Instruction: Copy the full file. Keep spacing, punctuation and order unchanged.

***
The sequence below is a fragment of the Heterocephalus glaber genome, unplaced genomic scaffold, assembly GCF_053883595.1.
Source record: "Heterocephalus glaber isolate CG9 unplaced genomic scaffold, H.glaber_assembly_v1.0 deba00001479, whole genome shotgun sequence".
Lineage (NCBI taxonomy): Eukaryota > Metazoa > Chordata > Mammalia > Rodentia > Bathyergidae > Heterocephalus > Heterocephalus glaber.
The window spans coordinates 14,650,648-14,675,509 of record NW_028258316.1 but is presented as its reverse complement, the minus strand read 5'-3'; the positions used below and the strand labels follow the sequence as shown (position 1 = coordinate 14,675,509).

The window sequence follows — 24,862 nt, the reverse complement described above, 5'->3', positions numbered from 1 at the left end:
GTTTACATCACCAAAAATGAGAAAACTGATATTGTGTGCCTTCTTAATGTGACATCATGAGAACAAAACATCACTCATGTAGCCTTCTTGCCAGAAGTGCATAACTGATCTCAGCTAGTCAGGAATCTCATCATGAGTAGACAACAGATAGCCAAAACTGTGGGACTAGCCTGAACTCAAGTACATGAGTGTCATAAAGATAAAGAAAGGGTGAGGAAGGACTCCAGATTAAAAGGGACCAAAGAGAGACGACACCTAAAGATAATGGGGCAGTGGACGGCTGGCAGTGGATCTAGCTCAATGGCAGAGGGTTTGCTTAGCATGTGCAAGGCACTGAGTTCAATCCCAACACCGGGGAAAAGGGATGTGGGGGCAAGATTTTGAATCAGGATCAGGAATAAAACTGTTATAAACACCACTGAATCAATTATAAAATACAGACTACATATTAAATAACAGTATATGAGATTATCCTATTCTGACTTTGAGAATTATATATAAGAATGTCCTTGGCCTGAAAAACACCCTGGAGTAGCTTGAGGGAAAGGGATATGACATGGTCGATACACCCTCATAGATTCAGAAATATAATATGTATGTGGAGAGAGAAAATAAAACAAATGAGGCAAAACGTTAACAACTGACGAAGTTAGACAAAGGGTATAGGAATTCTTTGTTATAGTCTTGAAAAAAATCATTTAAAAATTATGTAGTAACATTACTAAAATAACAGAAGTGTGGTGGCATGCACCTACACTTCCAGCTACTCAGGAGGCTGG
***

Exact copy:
The sequence below is a fragment of the Heterocephalus glaber genome, unplaced genomic scaffold, assembly GCF_053883595.1.
Source record: "Heterocephalus glaber isolate CG9 unplaced genomic scaffold, H.glaber_assembly_v1.0 deba00001479, whole genome shotgun sequence".
Lineage (NCBI taxonomy): Eukaryota > Metazoa > Chordata > Mammalia > Rodentia > Bathyergidae > Heterocephalus > Heterocephalus glaber.
The window spans coordinates 14,650,648-14,675,509 of record NW_028258316.1 but is presented as its reverse complement, the minus strand read 5'-3'; the positions used below and the strand labels follow the sequence as shown (position 1 = coordinate 14,675,509).

The window sequence follows — 24,862 nt, the reverse complement described above, 5'->3', positions numbered from 1 at the left end:
GTTTACATCACCAAAAATGAGAAAACTGATATTGTGTGCCTTCTTAATGTGACATCATGAGAACAAAACATCACTCATGTAGCCTTCTTGCCAGAAGTGCATAACTGATCTCAGCTAGTCAGGAATCTCATCATGAGTAGACAACAGATAGCCAAAACTGTGGGACTAGCCTGAACTCAAGTACATGAGTGTCATAAAGATAAAGAAAGGGTGAGGAAGGACTCCAGATTAAAAGGGACCAAAGAGAGACGACACCTAAAGATAATGGGGCAGTGGACGGCTGGCAGTGGATCTAGCTCAATGGCAGAGGGTTTGCTTAGCATGTGCAAGGCACTGAGTTCAATCCCAACACCGGGGAAAAGGGATGTGGGGGCAAGATTTTGAATCAGGATCAGGAATAAAACTGTTATAAACACCACTGAATCAATTATAAAATACAGACTACATATTAAATAACAGTATATGAGATTATCCTATTCTGACTTTGAGAATTATATATAAGAATGTCCTTGGCCTGAAAAACACCCTGGAGTAGCTTGAGGGAAAGGGATATGACATGGTCGATACACCCTCATAGATTCAGAAATATAATATGTATGTGGAGAGAGAAAATAAAACAAATGAGGCAAAACGTTAACAACTGACGAAGTTAGACAAAGGGTATAGGAATTCTTTGTTATAGTCTTGAAAAAAATCATTTAAAAATTATGTAGTAACATTACTAAAATAACAGAAGTGTGGTGGCATGCACCTACACTTCCAGCTACTCAGGAGGCTGG